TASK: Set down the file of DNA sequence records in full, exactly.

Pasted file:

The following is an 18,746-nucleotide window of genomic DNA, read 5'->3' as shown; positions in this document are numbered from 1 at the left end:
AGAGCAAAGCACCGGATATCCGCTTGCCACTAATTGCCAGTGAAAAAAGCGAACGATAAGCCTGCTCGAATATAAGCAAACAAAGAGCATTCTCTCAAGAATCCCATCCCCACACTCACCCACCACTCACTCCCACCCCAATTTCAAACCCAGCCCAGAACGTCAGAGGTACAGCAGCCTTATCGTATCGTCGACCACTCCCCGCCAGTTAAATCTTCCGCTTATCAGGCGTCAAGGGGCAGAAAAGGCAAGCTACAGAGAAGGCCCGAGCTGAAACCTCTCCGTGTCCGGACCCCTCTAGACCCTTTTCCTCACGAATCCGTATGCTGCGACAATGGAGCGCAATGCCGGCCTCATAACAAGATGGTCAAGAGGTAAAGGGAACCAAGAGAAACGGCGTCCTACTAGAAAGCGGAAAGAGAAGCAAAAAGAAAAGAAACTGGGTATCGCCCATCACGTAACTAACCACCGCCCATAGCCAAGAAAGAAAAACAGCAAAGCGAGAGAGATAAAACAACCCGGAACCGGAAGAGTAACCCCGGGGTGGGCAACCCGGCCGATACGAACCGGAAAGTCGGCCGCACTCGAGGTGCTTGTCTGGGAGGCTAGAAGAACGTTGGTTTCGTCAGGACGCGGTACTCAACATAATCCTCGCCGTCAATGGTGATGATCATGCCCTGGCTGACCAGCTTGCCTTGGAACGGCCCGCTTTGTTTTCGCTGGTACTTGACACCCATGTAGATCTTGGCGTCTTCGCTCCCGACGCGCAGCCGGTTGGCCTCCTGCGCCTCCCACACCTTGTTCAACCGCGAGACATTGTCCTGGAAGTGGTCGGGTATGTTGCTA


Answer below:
The following is an 18,746-nucleotide window of genomic DNA, read 5'->3' as shown; positions in this document are numbered from 1 at the left end:
AGAGCAAAGCACCGGATATCCGCTTGCCACTAATTGCCAGTGAAAAAAGCGAACGATAAGCCTGCTCGAATATAAGCAAACAAAGAGCATTCTCTCAAGAATCCCATCCCCACACTCACCCACCACTCACTCCCACCCCAATTTCAAACCCAGCCCAGAACGTCAGAGGTACAGCAGCCTTATCGTATCGTCGACCACTCCCCGCCAGTTAAATCTTCCGCTTATCAGGCGTCAAGGGGCAGAAAAGGCAAGCTACAGAGAAGGCCCGAGCTGAAACCTCTCCGTGTCCGGACCCCTCTAGACCCTTTTCCTCACGAATCCGTATGCTGCGACAATGGAGCGCAATGCCGGCCTCATAACAAGATGGTCAAGAGGTAAAGGGAACCAAGAGAAACGGCGTCCTACTAGAAAGCGGAAAGAGAAGCAAAAAGAAAAGAAACTGGGTATCGCCCATCACGTAACTAACCACCGCCCATAGCCAAGAAAGAAAAACAGCAAAGCGAGAGAGATAAAACAACCCGGAACCGGAAGAGTAACCCCGGGGTGGGCAACCCGGCCGATACGAACCGGAAAGTCGGCCGCACTCGAGGTGCTTGTCTGGGAGGCTAGAAGAACGTTGGTTTCGTCAGGACGCGGTACTCAACATAATCCTCGCCGTCAATGGTGATGATCATGCCCTGGCTGACCAGCTTGCCTTGGAACGGCCCGCTTTGTTTTCGCTGGTACTTGACACCCATGTAGATCTTGGCGTCTTCGCTCCCGACGCGCAGCCGGTTGGCCTCCTGCGCCTCCCACACCTTGTTCAACCGCGAGACATTGTCCTGGAAGTGGTCGGGTATGTTGCTA